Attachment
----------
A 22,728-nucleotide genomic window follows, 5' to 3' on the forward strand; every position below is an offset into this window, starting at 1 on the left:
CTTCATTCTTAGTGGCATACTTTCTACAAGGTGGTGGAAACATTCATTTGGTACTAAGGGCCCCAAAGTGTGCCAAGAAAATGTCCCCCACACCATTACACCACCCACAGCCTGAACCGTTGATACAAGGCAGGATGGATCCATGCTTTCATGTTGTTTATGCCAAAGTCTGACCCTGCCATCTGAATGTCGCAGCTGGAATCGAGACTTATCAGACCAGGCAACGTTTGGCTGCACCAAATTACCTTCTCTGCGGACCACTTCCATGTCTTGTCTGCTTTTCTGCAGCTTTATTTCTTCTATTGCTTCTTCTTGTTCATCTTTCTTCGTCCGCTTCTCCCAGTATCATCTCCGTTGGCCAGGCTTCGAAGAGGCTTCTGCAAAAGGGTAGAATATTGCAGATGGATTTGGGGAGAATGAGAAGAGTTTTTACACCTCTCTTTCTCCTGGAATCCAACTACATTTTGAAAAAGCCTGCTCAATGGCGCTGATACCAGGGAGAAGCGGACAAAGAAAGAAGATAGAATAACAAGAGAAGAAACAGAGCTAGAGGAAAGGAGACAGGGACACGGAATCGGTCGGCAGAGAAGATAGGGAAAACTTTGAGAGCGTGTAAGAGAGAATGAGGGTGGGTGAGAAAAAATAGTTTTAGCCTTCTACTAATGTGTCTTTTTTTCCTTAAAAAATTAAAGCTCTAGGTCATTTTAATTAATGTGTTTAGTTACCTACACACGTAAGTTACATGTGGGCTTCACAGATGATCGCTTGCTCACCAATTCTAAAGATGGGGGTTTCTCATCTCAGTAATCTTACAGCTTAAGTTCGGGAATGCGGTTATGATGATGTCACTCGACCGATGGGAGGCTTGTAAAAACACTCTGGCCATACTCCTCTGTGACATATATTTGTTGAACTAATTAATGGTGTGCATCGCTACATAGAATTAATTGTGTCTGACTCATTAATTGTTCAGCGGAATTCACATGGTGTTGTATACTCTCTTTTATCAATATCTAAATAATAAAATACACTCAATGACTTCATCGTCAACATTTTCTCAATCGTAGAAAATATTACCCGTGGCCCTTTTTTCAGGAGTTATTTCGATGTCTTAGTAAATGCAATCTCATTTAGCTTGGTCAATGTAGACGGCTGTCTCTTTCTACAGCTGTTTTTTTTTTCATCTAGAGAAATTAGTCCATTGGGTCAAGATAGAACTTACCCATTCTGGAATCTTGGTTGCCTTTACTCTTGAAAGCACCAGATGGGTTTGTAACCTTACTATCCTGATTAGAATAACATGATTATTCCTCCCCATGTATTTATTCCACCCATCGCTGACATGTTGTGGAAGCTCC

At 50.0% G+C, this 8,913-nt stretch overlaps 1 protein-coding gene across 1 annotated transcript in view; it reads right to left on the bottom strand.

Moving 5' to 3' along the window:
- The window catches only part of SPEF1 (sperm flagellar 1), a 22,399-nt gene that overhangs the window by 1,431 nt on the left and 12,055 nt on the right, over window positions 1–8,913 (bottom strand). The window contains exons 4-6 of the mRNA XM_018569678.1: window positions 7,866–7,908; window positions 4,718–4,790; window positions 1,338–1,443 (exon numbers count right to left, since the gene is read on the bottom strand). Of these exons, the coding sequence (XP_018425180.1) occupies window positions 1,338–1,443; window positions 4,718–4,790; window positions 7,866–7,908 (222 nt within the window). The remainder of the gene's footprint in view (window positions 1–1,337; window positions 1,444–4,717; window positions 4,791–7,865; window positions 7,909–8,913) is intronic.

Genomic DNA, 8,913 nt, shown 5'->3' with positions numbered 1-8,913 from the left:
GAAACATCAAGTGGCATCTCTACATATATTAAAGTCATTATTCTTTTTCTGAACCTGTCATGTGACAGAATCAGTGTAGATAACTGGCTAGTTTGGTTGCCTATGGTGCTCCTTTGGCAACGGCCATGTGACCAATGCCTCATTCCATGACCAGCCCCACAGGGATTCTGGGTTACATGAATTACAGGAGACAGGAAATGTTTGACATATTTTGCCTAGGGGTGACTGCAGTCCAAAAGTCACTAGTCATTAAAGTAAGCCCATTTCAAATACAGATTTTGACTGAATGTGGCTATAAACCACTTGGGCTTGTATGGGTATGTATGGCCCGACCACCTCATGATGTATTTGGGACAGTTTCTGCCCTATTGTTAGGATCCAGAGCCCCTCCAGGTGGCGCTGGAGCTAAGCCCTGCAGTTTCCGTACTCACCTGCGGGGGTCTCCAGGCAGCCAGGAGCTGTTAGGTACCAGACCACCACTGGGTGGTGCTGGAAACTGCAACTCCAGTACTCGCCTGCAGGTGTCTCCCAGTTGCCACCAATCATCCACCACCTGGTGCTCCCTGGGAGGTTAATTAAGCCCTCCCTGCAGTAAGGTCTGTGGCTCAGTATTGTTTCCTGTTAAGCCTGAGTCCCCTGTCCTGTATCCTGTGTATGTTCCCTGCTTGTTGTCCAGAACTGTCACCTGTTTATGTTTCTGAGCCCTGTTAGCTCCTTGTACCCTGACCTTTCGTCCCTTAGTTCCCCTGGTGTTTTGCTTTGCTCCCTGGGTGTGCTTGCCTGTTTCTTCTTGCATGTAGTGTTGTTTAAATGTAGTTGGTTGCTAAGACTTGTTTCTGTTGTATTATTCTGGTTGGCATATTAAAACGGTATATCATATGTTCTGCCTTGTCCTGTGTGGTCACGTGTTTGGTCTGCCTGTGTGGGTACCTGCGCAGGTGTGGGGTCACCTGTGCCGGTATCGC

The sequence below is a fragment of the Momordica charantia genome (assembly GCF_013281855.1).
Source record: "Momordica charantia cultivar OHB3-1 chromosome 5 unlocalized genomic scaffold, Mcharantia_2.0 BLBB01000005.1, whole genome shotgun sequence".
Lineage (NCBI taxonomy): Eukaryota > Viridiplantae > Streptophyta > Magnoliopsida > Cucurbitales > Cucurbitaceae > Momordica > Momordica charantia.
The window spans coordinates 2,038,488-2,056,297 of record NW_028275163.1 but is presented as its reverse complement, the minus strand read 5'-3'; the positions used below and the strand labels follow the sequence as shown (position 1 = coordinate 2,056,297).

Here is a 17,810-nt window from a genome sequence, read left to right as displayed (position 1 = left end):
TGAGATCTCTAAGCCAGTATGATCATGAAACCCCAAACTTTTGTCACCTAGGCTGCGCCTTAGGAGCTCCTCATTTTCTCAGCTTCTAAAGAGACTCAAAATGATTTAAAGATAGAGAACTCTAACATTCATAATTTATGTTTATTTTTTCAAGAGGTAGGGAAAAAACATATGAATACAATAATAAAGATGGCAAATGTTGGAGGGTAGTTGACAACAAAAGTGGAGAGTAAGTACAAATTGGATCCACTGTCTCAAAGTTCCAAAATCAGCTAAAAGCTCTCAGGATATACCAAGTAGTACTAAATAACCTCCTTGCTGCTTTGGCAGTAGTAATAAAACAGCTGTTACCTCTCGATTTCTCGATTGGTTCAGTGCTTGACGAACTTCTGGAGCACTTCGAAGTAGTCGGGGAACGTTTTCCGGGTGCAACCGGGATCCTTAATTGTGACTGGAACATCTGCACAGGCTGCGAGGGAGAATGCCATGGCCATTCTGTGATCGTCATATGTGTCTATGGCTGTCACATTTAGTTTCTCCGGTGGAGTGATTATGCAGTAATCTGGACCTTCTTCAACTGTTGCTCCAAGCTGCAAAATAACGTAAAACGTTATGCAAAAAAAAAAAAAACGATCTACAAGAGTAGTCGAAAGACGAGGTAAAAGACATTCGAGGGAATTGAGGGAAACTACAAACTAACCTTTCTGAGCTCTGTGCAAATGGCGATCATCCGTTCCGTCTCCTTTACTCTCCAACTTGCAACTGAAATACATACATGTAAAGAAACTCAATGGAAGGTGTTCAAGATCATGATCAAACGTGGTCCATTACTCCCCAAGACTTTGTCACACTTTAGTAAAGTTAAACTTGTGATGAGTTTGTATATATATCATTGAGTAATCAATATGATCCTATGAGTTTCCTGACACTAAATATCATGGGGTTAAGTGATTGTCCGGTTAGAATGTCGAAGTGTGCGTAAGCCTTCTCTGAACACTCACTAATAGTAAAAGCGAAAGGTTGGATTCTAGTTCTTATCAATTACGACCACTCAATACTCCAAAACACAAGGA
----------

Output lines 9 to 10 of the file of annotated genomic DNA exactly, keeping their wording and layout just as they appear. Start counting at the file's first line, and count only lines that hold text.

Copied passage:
Source record: "Momordica charantia cultivar OHB3-1 chromosome 5 unlocalized genomic scaffold, Mcharantia_2.0 BLBB01000005.1, whole genome shotgun sequence".
Lineage (NCBI taxonomy): Eukaryota > Viridiplantae > Streptophyta > Magnoliopsida > Cucurbitales > Cucurbitaceae > Momordica > Momordica charantia.